Permanent and Casual Employment

In the absence of a written employment agreement a casual employee may be considered a permanent employee if they regularly work for the employer.

There can be a thin line between permanent and casual employment. In some cases, employment may start on a casual basis, but evolve over time to be permanent – even if the parties don’t realise this has happened. There are several points of reference that need to be determined in order to decide if on the facts a particular job is permanent or casual. Such points include the following:

  • A person may be considered a permanent employee if they are found to regularly work for the employer. However, where any such employee has signed an employment agreement which designates employment as casual then it will be more difficult, but not impossible, to argue that such employment is in fact permanent.
  • A part-time employee is likely to be classed as a permanent employee if that employee reasonably held an expectation of a continued offer of regular employment by the employer.
  • Initial casual employment may change to permanent employment if there is evidence that, over time, such employment evolved from an irregular and uncertain offer to a regular and certain offer of employment by the employer.

We can help you determine whether your employment is casual or part time and pursue any grievance you may have arising from your employment.

Is your employer making you redundant?

Redundancy

If you are being made redundant give us a call and we'll check that your rights are being met.

In business change is constant and often necessary.   Redundancy happens to most of us at some stage in our work lives.

Redundancy need not be a tragedy. Handled well it can create a financial opportunity to take a long-planned step in your career or facilitate the move to a better job.

There should be a genuine reason.

Sometimes employers use ‘Redundancy’ to dismiss staff when they don’t have grounds for dismissal.    If your employer says the business is struggling, but there is no evidence of that, or if you are the only person who is facing the redundancy process then it may not be genuine.  Your employer can’t employ a new person to do the same job as you, but they may be able to combine two jobs.  They can’t make you redundant and then advertise for someone to fill your role.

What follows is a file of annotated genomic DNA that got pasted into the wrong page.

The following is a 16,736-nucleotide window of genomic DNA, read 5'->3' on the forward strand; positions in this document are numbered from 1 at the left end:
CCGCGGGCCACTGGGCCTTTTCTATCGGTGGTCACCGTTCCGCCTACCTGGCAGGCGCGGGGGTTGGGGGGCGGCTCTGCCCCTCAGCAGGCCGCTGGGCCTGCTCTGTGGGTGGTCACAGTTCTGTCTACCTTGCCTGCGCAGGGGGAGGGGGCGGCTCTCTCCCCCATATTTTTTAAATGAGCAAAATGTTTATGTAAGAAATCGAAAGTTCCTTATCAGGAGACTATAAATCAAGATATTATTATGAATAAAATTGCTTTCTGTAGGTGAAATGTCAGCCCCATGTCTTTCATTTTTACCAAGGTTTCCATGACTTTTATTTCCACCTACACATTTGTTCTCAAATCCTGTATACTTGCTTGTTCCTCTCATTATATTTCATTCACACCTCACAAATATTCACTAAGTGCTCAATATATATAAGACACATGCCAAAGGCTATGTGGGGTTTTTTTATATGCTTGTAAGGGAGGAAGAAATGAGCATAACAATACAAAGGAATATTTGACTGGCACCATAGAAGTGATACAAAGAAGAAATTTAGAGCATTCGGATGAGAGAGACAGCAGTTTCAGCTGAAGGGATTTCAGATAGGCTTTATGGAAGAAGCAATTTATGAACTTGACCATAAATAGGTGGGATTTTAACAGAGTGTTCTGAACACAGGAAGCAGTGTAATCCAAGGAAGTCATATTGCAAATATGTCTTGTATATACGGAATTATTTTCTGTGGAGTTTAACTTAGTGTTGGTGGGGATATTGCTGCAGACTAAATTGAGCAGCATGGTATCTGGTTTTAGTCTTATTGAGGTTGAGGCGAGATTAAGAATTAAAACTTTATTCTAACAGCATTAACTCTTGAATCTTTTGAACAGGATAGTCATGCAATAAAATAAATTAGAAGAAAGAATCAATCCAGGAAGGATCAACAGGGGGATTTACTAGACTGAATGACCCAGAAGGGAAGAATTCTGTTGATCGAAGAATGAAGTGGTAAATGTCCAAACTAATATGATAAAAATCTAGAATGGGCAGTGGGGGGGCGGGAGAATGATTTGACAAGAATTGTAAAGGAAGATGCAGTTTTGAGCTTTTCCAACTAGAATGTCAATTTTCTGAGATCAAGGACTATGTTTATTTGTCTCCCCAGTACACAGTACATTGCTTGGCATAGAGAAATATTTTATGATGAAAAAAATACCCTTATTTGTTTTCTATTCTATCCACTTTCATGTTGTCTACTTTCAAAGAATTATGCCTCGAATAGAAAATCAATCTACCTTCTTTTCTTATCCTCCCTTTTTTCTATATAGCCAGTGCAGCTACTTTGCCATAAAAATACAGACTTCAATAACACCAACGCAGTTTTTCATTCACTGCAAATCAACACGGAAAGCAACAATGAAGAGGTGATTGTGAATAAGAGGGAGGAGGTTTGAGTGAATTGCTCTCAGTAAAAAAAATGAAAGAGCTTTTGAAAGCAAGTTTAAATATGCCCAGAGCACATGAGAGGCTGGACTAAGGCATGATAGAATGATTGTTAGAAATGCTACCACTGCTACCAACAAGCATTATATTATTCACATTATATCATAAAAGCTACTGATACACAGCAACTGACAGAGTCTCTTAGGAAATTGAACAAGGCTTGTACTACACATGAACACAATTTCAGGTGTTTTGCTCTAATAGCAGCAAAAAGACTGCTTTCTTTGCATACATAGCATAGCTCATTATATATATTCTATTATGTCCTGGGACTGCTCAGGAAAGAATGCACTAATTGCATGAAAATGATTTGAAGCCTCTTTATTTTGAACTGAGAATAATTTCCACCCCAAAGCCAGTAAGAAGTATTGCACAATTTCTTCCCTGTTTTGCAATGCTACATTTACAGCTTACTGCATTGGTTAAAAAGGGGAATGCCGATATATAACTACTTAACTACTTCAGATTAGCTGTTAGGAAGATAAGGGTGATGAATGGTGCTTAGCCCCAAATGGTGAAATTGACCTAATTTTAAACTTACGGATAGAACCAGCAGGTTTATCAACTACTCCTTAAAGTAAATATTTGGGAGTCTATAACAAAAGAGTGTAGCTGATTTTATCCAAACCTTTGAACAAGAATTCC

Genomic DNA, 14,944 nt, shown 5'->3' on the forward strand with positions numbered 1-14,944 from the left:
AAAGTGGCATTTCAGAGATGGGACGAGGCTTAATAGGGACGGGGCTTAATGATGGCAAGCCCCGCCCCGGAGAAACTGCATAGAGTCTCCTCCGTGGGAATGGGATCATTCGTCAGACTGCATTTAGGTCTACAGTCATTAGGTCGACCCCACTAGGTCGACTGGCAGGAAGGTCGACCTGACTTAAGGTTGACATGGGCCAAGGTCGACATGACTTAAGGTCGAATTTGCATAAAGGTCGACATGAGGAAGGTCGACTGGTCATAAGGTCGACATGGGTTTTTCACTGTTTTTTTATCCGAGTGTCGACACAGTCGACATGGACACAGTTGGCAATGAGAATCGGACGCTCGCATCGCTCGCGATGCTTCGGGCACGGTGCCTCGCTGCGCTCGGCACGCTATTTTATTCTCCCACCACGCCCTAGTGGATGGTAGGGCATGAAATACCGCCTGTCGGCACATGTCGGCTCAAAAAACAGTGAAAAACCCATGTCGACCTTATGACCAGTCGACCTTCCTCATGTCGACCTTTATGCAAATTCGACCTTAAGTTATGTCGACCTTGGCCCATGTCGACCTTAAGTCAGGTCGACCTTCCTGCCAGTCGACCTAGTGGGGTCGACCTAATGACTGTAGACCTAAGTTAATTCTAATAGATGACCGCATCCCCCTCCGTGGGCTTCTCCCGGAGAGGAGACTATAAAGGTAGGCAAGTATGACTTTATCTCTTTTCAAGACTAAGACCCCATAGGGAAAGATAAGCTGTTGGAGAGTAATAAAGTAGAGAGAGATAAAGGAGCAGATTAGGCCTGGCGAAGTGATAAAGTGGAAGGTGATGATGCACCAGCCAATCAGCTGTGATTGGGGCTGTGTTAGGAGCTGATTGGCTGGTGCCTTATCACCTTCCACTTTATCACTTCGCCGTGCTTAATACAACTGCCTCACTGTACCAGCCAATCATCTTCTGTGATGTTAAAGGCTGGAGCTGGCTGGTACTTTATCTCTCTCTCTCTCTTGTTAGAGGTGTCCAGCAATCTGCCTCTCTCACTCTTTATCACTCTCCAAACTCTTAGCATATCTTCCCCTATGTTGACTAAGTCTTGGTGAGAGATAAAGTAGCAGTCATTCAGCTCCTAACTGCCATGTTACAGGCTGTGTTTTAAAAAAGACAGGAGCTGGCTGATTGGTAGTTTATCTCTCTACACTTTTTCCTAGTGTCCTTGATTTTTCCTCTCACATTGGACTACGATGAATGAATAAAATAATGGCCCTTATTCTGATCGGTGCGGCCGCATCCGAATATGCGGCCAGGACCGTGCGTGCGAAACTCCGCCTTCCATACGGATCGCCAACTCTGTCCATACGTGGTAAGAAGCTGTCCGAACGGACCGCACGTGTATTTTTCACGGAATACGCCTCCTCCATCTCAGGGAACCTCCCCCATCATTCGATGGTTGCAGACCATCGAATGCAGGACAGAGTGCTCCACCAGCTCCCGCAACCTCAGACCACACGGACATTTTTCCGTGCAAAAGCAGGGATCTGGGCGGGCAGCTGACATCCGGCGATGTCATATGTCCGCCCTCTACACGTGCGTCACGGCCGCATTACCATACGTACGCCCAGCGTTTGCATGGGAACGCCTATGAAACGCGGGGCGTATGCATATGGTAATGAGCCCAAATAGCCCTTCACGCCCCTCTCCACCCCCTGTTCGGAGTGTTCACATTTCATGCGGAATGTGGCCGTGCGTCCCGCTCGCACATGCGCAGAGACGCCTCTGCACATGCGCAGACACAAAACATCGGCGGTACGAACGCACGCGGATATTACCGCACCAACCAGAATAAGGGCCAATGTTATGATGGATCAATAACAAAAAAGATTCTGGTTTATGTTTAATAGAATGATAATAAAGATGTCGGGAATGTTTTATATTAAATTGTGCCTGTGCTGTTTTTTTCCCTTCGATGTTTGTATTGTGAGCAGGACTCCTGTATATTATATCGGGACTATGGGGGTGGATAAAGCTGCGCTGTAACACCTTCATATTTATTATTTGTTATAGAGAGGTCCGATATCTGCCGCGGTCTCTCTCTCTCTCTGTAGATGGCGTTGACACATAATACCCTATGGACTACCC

It is a genuine redundancy if a person’s employment has been ended because their employer has decided, for ‘genuine reasons’ that the employee’s job is no longer needed. A ‘genuine  reason’  could, for example, be that the employer is making changes to enable the business to operate more efficiently and cost effectively; or closing down or selling the business. 
Minor alterations to a job’s role and responsibilities should not be a reason for redundancy.

When can a person be made redundant?

Two circumstances need to be present in order for a redundancy to occur:

  1. The position must be superfluous to the employer’s needs.
    For example, where a larger number of employees are employed than necessary to operate the business efficiently, certain positions may be disestablished.
  2. The position must actually disappear. The employer cannot claim redundancy by changing a job description slightly or employing new employees to undertake the same or a similar position.
  3. The employee must not be at fault

The decision must be about the position and must not be about an individual employee personally.  The employer cannot use redundancy as a means of getting rid of under-performing employees or disciplining employees for misconduct.

What is the process for making a person redundant?

Your employer must follow the proper process when they need to make you redudundant.

Restructuring or redundancy must be carried out in good faith and your employer must not mislead or deceive you.

Your employer must;

  • Give you written notice of a discussion/meeting. The letter should say that the meeting is to discuss redundancy or restructuring ;
  • tell you the reasons for the proposed changes, and how they will affect your job;
  • consult with you and anyone else who may be made redundant;
  • give you a chance to get independent advice, and to have a representative or support person with you when you attend the meeting to discuss your possible redundancy or restructure;
  • consider your suggestions before they make any decision about their proposed changes; and
  • consider alternatives to making you redundant e.g. giving you a job elsewhere in the company or reducing the hours you work.

Check your Employment Agreement

What does it say about redundancy in your Employment Contract ?  You should always make sure you are familiar with the terms of the employment agreement. This will usually have specific provisions dealing with redundancy process and any entitlements.